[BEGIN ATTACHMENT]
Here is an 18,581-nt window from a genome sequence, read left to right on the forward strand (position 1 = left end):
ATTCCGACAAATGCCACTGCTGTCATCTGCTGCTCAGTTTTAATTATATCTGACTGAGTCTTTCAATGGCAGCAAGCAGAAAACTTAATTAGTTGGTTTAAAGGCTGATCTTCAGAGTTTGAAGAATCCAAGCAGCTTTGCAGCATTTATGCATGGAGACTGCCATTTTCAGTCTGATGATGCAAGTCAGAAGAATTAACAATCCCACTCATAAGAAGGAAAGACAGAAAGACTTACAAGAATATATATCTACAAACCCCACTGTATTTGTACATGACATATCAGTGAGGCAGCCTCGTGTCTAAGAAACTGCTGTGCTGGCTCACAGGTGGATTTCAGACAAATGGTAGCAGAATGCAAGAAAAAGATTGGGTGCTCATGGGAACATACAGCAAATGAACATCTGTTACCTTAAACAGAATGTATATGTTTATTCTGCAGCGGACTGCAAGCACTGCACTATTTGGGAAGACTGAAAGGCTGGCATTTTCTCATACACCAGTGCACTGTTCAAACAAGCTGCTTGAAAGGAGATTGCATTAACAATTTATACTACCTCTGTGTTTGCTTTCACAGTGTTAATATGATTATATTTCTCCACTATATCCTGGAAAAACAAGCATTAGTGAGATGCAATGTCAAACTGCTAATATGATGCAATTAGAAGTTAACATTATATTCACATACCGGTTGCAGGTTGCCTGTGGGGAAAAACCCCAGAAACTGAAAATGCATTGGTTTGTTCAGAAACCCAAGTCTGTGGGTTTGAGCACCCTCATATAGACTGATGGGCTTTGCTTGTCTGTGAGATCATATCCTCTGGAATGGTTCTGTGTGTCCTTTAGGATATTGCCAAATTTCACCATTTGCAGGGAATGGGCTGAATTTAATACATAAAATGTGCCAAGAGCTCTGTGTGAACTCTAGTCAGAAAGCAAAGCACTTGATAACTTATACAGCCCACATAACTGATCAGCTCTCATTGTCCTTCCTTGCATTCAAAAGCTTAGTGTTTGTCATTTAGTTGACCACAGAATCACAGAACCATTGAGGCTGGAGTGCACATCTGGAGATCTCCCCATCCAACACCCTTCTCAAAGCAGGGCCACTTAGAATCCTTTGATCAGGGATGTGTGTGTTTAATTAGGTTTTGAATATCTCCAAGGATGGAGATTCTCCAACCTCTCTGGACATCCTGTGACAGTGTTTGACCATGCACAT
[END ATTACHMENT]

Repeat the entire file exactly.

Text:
Here is an 18,581-nt window from a genome sequence, read left to right on the forward strand (position 1 = left end):
ATTCCGACAAATGCCACTGCTGTCATCTGCTGCTCAGTTTTAATTATATCTGACTGAGTCTTTCAATGGCAGCAAGCAGAAAACTTAATTAGTTGGTTTAAAGGCTGATCTTCAGAGTTTGAAGAATCCAAGCAGCTTTGCAGCATTTATGCATGGAGACTGCCATTTTCAGTCTGATGATGCAAGTCAGAAGAATTAACAATCCCACTCATAAGAAGGAAAGACAGAAAGACTTACAAGAATATATATCTACAAACCCCACTGTATTTGTACATGACATATCAGTGAGGCAGCCTCGTGTCTAAGAAACTGCTGTGCTGGCTCACAGGTGGATTTCAGACAAATGGTAGCAGAATGCAAGAAAAAGATTGGGTGCTCATGGGAACATACAGCAAATGAACATCTGTTACCTTAAACAGAATGTATATGTTTATTCTGCAGCGGACTGCAAGCACTGCACTATTTGGGAAGACTGAAAGGCTGGCATTTTCTCATACACCAGTGCACTGTTCAAACAAGCTGCTTGAAAGGAGATTGCATTAACAATTTATACTACCTCTGTGTTTGCTTTCACAGTGTTAATATGATTATATTTCTCCACTATATCCTGGAAAAACAAGCATTAGTGAGATGCAATGTCAAACTGCTAATATGATGCAATTAGAAGTTAACATTATATTCACATACCGGTTGCAGGTTGCCTGTGGGGAAAAACCCCAGAAACTGAAAATGCATTGGTTTGTTCAGAAACCCAAGTCTGTGGGTTTGAGCACCCTCATATAGACTGATGGGCTTTGCTTGTCTGTGAGATCATATCCTCTGGAATGGTTCTGTGTGTCCTTTAGGATATTGCCAAATTTCACCATTTGCAGGGAATGGGCTGAATTTAATACATAAAATGTGCCAAGAGCTCTGTGTGAACTCTAGTCAGAAAGCAAAGCACTTGATAACTTATACAGCCCACATAACTGATCAGCTCTCATTGTCCTTCCTTGCATTCAAAAGCTTAGTGTTTGTCATTTAGTTGACCACAGAATCACAGAACCATTGAGGCTGGAGTGCACATCTGGAGATCTCCCCATCCAACACCCTTCTCAAAGCAGGGCCACTTAGAATCCTTTGATCAGGGATGTGTGTGTTTAATTAGGTTTTGAATATCTCCAAGGATGGAGATTCTCCAACCTCTCTGGACATCCTGTGACAGTGTTTGACCATGCACAT